In the bottom of the fifth, the Brewers led 7-4. The Cardinals had scored one run and had the bases loaded with one out. Taylor Williams was facing Jedd Gyorko. Brewers manager Craig Counsell was sweating up a storm at the top step of the dugout. He had pinch hit for Gio Gonzalez in the top of the fifth -- with the bases loaded and one out, he tried to blow open the game, but Eric Thames struck out and Lorenzo Cain lined out. The Brewers had used nine relievers in a bullpen game the night before. Bullpenning is great until you have to use everyone every game. Williams threw a 2-1 fastball, Gyorko hit a grounder down the third-base line, Mike Moustakas fielded it, stumbled for a split second, tapped third base and threw out Gyorko for the inning-ending double play. Gyorko isn't exactly Vince Coleman going down the line.
In the bottom of the seventh, the score still 7-4, the Cardinals put runners at second and third with one out (a Matt Carpenter strikeout -- more on that in a second). Corey Knebel fanned Paul DeJong on three pitches. Marcell Ozuna walked to load the bases. That brought up Gyorko again and he flied out to right field. Rough night for Gyorko, who also struck out in the first with two runners on.
Anyway, the Carpenter strikeout came on a 2-2 curveball. Umpire Will Little made a bad call -- it was up high and just off the plate. Carpenter had every right to question the call. Little let Carpenter have his say. Carpenter walked away. Then Carpenter turned back around and barked something else. He was ejected and then manager Mike Shildt was ejected. I didn't like the ejection given the bad strike call and the importance of the game, but Little did give Carpenter a bit of a long leash and then he took it too far. You can't argue balls and strikes.
As livid as Cardinals fans were, that didn't decide the game. For the second game in a row, their playoff spot on the line, they played a terrible game. Gyorko didn't drive in any of those eight runners on base. They made three errors. Austin Gomber gave up two home runs in the first inning. The bullpen imploded.
On the other side, Christian Yelich hit a bases-loaded triple in the fourth and then iced the game with this three-run homer in the ninth:
That was the first six-RBI game of Yelich's career. He's slugging .743 in the second half. He has 47 RBIs in 48 games in August and September. Sorry, Javier Baez, but Yelich is looking like the NL MVP.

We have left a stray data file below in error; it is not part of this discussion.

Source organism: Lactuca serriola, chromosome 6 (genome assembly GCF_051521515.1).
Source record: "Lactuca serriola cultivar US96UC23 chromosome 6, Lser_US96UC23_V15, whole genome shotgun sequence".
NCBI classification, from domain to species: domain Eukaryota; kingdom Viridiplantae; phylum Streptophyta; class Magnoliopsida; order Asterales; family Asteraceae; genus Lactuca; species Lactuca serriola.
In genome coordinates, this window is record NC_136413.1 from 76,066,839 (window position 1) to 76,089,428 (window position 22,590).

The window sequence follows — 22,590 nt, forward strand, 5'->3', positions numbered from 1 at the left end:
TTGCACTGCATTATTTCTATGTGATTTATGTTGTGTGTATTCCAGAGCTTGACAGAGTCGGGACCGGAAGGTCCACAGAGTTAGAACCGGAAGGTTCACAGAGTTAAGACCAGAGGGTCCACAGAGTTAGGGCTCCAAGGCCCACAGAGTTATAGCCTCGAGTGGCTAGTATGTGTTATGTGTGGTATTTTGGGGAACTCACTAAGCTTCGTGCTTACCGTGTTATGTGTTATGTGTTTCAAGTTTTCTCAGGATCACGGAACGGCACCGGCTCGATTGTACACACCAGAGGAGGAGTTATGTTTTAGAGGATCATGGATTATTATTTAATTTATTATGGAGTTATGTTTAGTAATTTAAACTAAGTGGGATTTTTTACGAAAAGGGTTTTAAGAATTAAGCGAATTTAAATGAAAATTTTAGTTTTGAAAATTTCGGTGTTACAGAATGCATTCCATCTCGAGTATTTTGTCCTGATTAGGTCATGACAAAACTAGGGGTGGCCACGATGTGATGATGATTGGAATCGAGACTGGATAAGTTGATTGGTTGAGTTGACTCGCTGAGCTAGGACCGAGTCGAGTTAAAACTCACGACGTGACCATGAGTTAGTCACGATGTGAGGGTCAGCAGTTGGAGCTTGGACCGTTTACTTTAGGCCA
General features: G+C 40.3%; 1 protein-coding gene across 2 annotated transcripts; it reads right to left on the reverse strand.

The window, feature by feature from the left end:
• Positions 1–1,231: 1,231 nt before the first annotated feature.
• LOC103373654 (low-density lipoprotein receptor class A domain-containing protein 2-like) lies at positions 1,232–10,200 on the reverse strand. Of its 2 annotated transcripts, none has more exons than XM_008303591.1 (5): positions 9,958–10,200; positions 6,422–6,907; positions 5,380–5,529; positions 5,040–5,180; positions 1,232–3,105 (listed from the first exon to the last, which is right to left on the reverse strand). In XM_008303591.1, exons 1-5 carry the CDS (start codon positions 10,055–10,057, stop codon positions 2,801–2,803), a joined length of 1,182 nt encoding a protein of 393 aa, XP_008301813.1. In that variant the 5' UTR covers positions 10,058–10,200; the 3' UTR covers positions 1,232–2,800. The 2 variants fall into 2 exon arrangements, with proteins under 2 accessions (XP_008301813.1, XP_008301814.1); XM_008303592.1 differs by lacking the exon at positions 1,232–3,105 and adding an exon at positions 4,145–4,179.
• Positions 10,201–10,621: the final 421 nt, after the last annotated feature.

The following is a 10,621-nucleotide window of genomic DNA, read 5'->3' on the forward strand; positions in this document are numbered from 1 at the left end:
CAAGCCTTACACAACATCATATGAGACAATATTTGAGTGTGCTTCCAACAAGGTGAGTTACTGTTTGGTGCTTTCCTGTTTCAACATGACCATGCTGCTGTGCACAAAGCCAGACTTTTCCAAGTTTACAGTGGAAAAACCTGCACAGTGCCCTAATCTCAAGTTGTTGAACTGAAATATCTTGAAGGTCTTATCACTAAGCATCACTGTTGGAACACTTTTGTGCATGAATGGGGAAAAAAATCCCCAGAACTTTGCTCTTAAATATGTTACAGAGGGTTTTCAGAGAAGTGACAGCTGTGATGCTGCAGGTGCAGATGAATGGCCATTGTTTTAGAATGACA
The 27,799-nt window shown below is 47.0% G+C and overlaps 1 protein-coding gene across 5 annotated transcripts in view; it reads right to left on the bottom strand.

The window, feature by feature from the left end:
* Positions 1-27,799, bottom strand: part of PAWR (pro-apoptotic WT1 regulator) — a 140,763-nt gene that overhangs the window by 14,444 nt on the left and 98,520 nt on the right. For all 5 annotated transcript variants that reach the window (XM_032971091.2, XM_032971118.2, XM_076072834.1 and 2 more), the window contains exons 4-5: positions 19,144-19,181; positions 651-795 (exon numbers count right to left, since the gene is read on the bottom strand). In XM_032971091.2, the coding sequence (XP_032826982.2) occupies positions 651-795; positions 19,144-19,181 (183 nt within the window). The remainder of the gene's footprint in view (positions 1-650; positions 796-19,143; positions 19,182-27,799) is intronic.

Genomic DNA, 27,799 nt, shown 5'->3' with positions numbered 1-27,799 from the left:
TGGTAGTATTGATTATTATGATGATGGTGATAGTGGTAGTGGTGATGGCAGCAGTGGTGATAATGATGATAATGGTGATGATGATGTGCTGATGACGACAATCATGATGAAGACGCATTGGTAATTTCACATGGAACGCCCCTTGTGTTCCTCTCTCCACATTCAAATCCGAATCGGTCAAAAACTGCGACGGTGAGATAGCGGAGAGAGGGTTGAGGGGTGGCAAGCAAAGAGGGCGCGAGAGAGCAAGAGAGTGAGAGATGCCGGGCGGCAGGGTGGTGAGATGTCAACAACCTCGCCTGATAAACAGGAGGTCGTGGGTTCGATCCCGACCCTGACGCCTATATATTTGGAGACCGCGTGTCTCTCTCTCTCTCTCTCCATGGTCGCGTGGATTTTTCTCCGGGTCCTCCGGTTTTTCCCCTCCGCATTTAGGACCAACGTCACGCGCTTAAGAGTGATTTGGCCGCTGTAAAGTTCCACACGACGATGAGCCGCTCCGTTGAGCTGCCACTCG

Elsewhere in the NL ... The Colorado Rockies moved past the Cardinals for the second wild card with a 10-3 win over the Philadelphia Phillies, the Rockies' fifth win in a row. David Dahl hit a three-run homer in the third and the Rockies pounded out 14 hits. At Wrigley, Chris Archer tossed six scoreless innings for the Pittsburgh Pirates as they blanked the Chicago Cubs 6-0. In Arizona, a frustrating loss for the Los Angeles Dodgers. They tie it up at 3-3 in the top of the ninth on Chris Taylor's RBI double with no outs, but he's left stranded. Eduardo Escobar then walked it off for the Diamondbacks with a home run off Kenta Maeda. The NL Central and NL West leads are down to a half-game apiece. Outside of the Atlanta Braves, already in as NL East champs, here's what the rest of the NL looks like:
The Cubs and Brewers are in pretty good shape -- both have 99 percent odds of making the postseason -- but you obviously want to avoid that wild-card game. The Brewers finish up at home against the Tigers; that's good. The Cubs finish up at home against the Cardinals.
The Cardinals now need some help. The Rockies still have two more games against the Phillies, and that still feels like a four-game sweep in the making. The Cubs' offense continues to struggle in September, hitting a lackluster .230/.293/.355. Kris Bryant also left Tuesday's game with a bruised wrist after getting hit by a pitch. The Brewers get John Gant in Wednesday's series finale and he lasted just 2 innings in his previous start, walked six in the one before that and walked five two starts before that one. The Dodgers send Ross Stripling and the bullpen out against Zack Greinke on Wednesday. All the pressure is on them.